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These Celebs Are Pushing The Concept Of Gender Further Than Ever Before And That Is Something To Celebrate

ricodalasam / allaboutvalentina / Instagram

Non-binary individuals, also known as genderqueer, encompasses a spectrum of gender identities that escape the traditional definitions of masculine and feminine. In short, their gender identity falls outside the man/woman gender binary, outside cisgender paradigms (cisgender refers to a person whose personal identity and gender both correspond to their birth sex). For years, genderqueer folks were forced to live in the shadows, either due to conservative social norms or due to lack of awareness of this identity.

Recently, a group of celebs have come out as non-binary and we think that’s fabulous. We can think, for example, of Australian model Ruby Rose (remember their steamy affair with Piper in “Orange is the New Black”? Just this month “Queer Eye”hairstylist extraordinaire Jonathan Van Ness came out as non-binary. He told OUT magazine: “The older I get, the more I think that I’m nonbinary — I’m gender nonconforming. Like, some days I feel like a man, but then other days I feel like a woman. I don’t really — I think my energies are really all over the place. Any opportunity I have to break down stereotypes of the binary, I am down for it, I’m here for it. I think that a lot of times gender is used to separate and divide. It’s this social construct that I don’t really feel like I fit into the way I used to. I always used to think ‘Oh, I’m like a gay man,’ but I think any way I can let little boys and little girls know that they can express themselves and they can like be.” This pretty much sums up what genderqueer identity is all about.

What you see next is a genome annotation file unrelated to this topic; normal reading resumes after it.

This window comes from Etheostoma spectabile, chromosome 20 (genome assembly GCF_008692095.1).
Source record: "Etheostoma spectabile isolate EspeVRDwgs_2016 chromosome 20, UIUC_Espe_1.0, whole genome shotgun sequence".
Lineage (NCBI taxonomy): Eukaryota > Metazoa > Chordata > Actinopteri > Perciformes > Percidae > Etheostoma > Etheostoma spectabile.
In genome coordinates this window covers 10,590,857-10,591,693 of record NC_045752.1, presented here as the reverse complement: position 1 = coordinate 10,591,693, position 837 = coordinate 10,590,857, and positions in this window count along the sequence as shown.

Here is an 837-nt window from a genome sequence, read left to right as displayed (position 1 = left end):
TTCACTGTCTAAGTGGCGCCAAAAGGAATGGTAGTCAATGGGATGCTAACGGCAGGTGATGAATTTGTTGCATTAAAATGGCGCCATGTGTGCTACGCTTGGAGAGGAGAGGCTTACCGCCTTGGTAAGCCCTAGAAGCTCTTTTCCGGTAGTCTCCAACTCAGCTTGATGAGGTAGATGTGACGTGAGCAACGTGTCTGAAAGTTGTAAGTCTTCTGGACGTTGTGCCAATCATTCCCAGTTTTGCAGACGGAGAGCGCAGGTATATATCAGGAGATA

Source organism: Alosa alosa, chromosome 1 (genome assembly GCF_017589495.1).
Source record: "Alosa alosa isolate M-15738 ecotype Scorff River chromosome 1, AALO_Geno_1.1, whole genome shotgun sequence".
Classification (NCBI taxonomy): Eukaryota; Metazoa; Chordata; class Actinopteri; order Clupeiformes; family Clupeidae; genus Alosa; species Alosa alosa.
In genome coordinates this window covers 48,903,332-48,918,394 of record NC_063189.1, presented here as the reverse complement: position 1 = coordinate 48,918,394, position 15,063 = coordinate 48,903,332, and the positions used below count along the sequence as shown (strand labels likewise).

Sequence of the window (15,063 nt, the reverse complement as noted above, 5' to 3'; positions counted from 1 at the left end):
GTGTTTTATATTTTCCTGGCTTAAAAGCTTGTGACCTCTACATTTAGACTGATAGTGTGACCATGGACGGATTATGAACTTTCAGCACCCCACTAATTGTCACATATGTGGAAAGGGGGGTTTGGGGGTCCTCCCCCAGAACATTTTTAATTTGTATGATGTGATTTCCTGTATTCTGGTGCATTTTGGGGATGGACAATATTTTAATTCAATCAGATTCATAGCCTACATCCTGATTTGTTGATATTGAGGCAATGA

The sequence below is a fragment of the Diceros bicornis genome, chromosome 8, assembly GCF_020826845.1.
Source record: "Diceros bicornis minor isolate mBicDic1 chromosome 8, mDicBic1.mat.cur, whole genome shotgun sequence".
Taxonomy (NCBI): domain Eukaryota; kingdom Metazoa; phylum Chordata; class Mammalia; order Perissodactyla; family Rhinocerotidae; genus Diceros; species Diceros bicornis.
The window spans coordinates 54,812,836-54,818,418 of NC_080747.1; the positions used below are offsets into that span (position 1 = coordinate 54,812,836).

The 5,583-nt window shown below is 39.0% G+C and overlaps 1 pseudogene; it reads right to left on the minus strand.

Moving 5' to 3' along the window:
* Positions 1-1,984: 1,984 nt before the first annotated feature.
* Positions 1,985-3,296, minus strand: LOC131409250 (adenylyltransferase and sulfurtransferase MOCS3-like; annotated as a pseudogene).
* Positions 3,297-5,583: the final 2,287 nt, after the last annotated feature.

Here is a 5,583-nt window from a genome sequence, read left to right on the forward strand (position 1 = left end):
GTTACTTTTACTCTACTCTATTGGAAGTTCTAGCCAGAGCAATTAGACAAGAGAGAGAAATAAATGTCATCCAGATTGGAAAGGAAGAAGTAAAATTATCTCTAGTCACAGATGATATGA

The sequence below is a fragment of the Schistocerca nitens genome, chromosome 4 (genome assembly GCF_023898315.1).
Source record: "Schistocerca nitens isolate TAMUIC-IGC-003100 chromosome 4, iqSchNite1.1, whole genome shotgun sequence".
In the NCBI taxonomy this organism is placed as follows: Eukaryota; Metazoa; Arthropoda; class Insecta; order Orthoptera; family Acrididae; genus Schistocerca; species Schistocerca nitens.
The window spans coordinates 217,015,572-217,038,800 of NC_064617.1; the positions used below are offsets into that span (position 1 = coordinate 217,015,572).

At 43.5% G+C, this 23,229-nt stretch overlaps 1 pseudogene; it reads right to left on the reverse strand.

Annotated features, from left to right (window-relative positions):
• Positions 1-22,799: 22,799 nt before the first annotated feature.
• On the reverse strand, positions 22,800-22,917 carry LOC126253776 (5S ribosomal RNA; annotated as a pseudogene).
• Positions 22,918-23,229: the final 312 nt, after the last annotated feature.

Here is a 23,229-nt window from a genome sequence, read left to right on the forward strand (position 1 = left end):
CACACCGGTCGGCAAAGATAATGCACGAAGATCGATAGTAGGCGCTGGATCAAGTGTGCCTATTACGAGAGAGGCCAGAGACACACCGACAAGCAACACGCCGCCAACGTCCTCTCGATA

Because we celebrate identities of all forms, here are some genderqueer POC stars that make us proud and happy! Some of them have identified as genderqueer while others have broken the paradigms of cisnormativity. Bien por ellos, muy bien!

Rico Dalasam, the Brazilian rap dynamo

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This Brazilian rap artist and former hairdresser has taken his genderqueer identity to powerful lyrics of political resistance. He told Vice: “All the marginal communities I’m a part of—young, black, gay—all of these identities are forced to be ashamed by the oppressor. But I’m the potential of resistance.” With a career that started in 2014, Rico Dalasam has achieved success thanks to his high couture looks and remorseless combative attitude.

Bad Bunny, the boricua marvel

Credit: badbunnyofficial / Instagram